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In Ben Zobrist, Dayton Moore just acquired five of the best players at once

Last year, as the Royals were making their push to the postseason, there were all sorts of rumors about the players Dayton Moore might acquire -- Ken Griffey Jr. in his prime, Optimus Prime, also in his prime, etc. In the end, the Royals picked up Erik Kratz, a useful backup catcher (who received zero playing time in the postseason) and some power for the bench in Josh Willingham. Fine pieces both, but not the kind of thing that makes AL competition begin quaking or causes NL teams to say things like, "You know, let's just cancel the World Series this year. Hear there's a lot of good HBO shows on in October."

Not so this year. Just two days after acquiring the Reds ace, Johnny Cueto, Moore was at it again, picking up Ben Zobrist from the Athletics in exchange for right-hander Aaron Brooks and southpaw Sean Manaea. 

"But," I can hear you asking, "Zobrist is just a utility player. Why is he so valuable?" Well, I'm glad you asked. Because he is ridicicously valuable and is essentially five players all wrapped up into one. 

These are just some of his skills: 

Defensive versatility

But Ben Zobrist is no mere second baseman. Or left fielder. Or right fielder. Or shorstop. He's all of those positions rolled up into one delectable package. To go back to a previous analogy, he's like Optimus Prime, both a car and a robot and Orson Welles all at once

In his career, Zobrist has played every position but catcher and pitcher, and he plays them well. At second base, he has a 30.6 UZR, 35.8 in RF and 2.4 in LF. Even the positions that he struggles at, like shortstop (-2.3), he's still plenty useful. That mark puts him ahead of freshly-acquired Rockie Jose Reyes, who has a -4.9 mark at the position.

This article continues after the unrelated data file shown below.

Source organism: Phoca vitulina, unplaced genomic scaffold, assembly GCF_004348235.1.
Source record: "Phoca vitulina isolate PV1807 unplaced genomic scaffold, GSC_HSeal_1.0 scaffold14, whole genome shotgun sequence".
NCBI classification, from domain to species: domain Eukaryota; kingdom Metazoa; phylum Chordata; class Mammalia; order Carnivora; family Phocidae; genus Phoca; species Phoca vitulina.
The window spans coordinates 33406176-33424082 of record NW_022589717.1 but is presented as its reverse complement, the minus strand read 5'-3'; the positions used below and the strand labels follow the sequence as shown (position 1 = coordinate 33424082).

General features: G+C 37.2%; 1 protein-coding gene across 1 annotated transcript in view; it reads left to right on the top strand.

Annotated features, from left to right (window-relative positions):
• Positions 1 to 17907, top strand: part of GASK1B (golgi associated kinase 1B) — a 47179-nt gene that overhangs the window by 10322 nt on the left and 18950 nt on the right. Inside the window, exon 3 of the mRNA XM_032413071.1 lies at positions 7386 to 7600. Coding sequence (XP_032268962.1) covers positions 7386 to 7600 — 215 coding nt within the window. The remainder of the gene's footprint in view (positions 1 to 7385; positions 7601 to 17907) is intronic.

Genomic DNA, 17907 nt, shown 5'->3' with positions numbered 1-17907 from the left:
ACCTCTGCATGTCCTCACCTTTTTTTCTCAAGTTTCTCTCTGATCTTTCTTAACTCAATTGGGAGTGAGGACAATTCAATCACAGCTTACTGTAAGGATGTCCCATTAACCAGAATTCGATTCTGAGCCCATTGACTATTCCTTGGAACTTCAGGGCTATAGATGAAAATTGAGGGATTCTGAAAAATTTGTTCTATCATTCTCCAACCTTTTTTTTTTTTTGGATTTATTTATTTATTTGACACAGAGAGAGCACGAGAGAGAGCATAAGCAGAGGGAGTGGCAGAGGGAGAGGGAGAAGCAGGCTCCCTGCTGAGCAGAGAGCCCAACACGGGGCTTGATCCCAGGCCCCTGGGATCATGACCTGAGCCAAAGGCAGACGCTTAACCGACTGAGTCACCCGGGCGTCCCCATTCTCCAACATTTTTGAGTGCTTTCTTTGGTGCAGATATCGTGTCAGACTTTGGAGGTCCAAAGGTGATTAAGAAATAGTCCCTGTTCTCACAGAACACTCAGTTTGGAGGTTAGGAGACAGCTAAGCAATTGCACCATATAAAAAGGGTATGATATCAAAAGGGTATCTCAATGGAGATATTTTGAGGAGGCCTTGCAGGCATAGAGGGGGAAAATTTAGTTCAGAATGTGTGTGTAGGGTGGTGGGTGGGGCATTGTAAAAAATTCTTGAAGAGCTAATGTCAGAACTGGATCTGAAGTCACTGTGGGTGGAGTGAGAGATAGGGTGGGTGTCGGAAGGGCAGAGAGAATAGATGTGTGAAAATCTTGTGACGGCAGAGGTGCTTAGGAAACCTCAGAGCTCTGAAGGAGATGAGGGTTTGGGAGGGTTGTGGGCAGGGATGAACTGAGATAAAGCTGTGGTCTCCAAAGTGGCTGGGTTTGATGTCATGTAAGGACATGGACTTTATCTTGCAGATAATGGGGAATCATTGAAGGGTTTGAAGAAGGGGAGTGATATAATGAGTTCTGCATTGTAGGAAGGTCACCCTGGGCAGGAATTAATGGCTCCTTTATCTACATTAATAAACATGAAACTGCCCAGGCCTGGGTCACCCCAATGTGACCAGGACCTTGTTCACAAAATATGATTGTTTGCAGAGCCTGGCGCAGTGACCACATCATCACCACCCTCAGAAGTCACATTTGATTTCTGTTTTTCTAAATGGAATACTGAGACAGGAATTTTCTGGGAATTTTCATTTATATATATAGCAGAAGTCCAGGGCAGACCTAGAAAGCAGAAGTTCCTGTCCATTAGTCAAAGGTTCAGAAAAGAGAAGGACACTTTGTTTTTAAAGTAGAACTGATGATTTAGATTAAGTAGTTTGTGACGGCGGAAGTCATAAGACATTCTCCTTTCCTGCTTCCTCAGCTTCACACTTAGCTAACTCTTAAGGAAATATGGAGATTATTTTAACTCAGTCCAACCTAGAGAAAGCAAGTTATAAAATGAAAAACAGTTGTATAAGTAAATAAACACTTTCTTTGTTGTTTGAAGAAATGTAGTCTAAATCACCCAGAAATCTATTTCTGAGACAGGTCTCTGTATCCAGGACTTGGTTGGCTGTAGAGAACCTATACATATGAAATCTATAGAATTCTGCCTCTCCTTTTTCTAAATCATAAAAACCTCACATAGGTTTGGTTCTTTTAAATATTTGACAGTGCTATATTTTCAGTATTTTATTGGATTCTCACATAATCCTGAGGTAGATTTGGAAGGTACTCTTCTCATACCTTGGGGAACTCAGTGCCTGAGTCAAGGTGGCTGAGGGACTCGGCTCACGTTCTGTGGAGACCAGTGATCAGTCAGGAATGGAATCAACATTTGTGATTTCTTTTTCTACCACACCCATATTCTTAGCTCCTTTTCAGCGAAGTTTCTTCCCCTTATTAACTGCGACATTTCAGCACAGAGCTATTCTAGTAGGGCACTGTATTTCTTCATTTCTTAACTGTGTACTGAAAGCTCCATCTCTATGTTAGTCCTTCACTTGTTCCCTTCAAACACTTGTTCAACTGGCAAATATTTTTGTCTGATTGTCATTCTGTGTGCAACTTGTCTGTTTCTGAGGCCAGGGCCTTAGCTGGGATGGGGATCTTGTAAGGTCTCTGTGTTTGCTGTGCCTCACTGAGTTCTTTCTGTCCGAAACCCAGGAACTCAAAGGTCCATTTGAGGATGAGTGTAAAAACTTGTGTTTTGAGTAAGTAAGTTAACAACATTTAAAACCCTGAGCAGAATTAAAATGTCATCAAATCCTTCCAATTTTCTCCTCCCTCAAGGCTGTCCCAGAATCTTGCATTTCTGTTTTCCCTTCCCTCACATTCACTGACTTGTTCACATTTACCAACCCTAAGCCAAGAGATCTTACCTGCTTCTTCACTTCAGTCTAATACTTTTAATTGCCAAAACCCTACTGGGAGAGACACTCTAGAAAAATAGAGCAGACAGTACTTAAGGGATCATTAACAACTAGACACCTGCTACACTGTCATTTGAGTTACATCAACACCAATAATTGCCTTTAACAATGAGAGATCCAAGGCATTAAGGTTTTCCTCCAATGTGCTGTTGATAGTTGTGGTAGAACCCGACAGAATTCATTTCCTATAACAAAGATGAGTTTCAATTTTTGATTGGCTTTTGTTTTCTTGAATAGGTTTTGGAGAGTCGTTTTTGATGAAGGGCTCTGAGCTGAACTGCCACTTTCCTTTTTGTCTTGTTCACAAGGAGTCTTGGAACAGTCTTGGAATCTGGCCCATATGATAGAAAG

Put all together, and Zobrist is baseball's Hydra. With him on your team, if a player goes down with an injury, a Zobrist appears to fill the position. In action, it works kind of like this: 

And: 

A patient batting eye

Of course, his utility isn't limited to his bag full of gloves either. Since becoming a full-time player in 2009, Zobrist is fourth in rWAR in baseball, behind only Miguel Cabrera (MVP and triple crown winner), Robinson Cano (recipient of a $240 million contract) and Adrian Beltre (future Hall of Fame candidate, man who doesn't like his head touched).

That's in part thanks to Zobrist's 10th-best walk-rate in the Majors in that time, ranking right behind David Ortiz despite only one season with 20+ home runs. That means we also get to see this: 

He is, however, one of only 26 second basemen with 100-plus home runs and 100-plus steals in his career. Plus, with his wRC+ of 125, Zobrist will be an instant boom to the offense, ranking between Eric Hosmer and Mike Moustakas on the team. Not bad for a "super-utility" guy.  

A switch-hitter

Oh, that's right. Zobrist doesn't just play a bunch of positions and play them well, he also bats from both sides of the plate, rendering him platoon free.

Career OPS vs. RHP: .771

Career OPS vs. LHP: .813

It also means that Zobrist is Schrodinger's cat on the baseball field: He is both a right-handed second baseman and left-handed right fielder. You just don't know until the lineup card is written. 

An actor

Zobrist is so versataile that he's even taken up acting. He's appeared in both the short film, "Snake" and the feature "Ring the Bell," that also featured Rick Sutcliffe and John Kruk. 

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If the Royals win the World Series this year and a movie is about the team, Ben Zobrist can star in it. He can also help write it, too, having penned a book, "Double Play," with his wife Julianna. 

A cool nickname

But Zobrist also offers the Royals something else that they've sorely been lacking this year: A good nickname. Ever since Billy "Country Breakfast" Butler left, there's been a huge hole in the team. Enter the Zorilla. Through exhaustive research, I've discovered it's impossible for a team to win a World Series without a great nickname on the team. (Note: I did no research. But if the Royals win the championship, we can all look to this as the new rule that determines who will win the Fall Classic.)